There is no doubt that condoning avoidance of the NPT encourages the spread of nuclear weaponry. Japan, Brazil, Indonesia, South Africa, Argentina and many other technologically advanced nations have chosen to abide by the NPT to gain access to foreign nuclear technology. Why should they adhere to self-restraint if India rejects the same terms? At the same time, Israel's uncontrolled and unmonitored weapons status entices neighboring leaders in Iran, Syria, Turkey, Saudi Arabia, Egypt and other states to seek such armaments, for status or potential use...

    The global threat of proliferation is real, and the destructive capability of irresponsible nations -- and perhaps even some terrorist groups -- will be enhanced by a lack of leadership among nuclear powers that are not willing to restrain themselves or certain chosen partners. Like it or not, the United States is at the forefront in making these crucial strategic decisions. A world armed with nuclear weapons could be a terrible legacy of the wrong choices.

[Is it too late to devise new strategies? Short of an actual shooting and devastating nuclear war that only partly decimates human kind, it may well be too late. Too many people with personal ambitions, or worse, hang-ups, now have itchy fingers. Having said that, there are ways out, short of all-out war. These ways will take the highest kind of diplomacy on the parts of all national leaders and other persons of influence. Some suggestions follow:

  • A world government comprised of all nations on earth.
  • A world government with sufficient power to ensure nuclear energy can only be used for peaceful purposes. Peaceful purposes could include a moon-based system for deflecting bolides on collision courses with earth.
  • An international culture-in-common that puts survival of humanity above all other issues.
  • An international culture that consciously and proactively protects that singular goal of a world democracy for all nations and their citizens.
  • An international culture that recognizes the proper roles and places for logos and mythos in individual and society.
  • An international culture that insists on equality of education and opportunity for all world citizens without regard to gender, ethnicity or national origin.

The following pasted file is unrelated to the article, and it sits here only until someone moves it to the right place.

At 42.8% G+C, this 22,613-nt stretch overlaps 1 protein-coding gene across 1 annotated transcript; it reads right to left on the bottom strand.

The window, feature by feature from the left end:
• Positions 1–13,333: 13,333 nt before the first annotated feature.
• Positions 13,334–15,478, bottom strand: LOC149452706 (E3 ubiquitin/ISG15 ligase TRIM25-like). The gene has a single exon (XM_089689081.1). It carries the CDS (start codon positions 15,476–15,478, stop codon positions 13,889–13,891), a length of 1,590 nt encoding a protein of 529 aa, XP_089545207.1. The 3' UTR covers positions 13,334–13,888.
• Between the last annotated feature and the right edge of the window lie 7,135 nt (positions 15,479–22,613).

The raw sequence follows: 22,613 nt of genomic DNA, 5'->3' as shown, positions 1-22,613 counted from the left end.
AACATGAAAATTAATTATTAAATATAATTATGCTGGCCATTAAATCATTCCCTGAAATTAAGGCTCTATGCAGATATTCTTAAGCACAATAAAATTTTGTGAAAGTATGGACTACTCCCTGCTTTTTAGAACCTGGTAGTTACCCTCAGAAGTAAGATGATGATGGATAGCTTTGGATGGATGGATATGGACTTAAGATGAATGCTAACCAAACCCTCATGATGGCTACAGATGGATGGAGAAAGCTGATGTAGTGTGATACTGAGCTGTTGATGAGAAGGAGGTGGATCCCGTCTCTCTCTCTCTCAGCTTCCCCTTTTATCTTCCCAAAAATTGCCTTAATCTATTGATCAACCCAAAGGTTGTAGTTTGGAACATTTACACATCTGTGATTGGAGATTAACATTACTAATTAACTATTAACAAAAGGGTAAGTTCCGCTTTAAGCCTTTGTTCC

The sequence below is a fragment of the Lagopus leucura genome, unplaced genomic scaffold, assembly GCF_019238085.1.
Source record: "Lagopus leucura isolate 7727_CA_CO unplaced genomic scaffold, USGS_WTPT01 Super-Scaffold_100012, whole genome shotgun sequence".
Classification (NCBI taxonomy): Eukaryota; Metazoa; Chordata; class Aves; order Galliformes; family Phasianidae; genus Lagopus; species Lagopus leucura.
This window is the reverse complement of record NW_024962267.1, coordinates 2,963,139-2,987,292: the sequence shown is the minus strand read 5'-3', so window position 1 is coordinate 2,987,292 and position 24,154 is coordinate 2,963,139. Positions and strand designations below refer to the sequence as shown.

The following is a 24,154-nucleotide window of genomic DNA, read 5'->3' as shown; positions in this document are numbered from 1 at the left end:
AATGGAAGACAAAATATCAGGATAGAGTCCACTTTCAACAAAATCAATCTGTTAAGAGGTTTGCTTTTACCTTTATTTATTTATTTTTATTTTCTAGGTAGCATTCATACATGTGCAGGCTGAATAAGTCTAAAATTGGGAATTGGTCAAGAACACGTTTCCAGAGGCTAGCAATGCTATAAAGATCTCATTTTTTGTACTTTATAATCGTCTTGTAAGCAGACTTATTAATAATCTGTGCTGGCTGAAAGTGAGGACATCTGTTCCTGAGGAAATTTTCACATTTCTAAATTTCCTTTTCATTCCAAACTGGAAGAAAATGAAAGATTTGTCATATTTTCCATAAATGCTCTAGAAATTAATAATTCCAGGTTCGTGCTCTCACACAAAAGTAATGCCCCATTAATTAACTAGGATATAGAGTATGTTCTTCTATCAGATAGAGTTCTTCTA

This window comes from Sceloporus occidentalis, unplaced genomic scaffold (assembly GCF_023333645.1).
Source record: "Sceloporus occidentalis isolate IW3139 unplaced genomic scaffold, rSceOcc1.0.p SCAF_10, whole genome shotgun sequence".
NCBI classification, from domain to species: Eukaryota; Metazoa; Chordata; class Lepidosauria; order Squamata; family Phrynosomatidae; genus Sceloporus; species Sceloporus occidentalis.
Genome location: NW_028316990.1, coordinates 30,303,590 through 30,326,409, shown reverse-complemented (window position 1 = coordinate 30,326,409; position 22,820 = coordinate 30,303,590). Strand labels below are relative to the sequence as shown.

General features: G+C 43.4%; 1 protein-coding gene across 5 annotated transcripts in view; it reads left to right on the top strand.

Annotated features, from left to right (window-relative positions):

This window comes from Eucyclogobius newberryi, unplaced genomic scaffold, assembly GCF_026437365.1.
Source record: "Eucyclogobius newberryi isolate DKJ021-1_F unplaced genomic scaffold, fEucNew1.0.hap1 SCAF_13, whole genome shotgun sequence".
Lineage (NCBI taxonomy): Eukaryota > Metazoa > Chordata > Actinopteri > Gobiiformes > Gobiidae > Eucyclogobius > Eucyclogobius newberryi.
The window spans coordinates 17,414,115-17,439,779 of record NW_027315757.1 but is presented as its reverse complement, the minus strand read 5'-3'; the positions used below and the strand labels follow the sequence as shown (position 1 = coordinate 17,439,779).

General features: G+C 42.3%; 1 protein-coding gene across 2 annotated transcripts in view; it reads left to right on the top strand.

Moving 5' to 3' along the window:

• An international culture that speaks a common language while preserving those of the minorities.]

[Can this or an equivalent series of events happen? Of course. And we hope so. Is the world ready? No. Sadly, the world is less ready than it has ever been since Hiroshima.

There may well be more things to be done. Certainly we do not yet know enough about the origins of violence to establish a complete and effective road map to peace. We do know places to start, like ethnic integration and education. Ashutosh Varshney has convincingly demonstrated the importance of Ethnic Integration. Certain Asian countries and Finland have shown the effectiveness of education.

Similarly, we know several things must be avoided, like Humiliation and Alienation of others. Unfortunately, when our government refers to American interests, it is reserving the right to humiliate and alienate in the spirit of Manifest Destiny and Neo-Imperialism. That terrorism is now soaring is proof enough that an economic empire is no more capable of controlling all of its parts than is traditional political empire.

In conclusion, we wish to be emphasize one point: We have little fear that India will start a nuclear exchange. This issue goes far beyond any one country. It is a global concern with North Korea rattling sabers and Iran refusing outside inspections while proceeding with enrichment of fissile materials. Like Jimmy Carter, we are dismayed at the role taken by our government in these critical times.]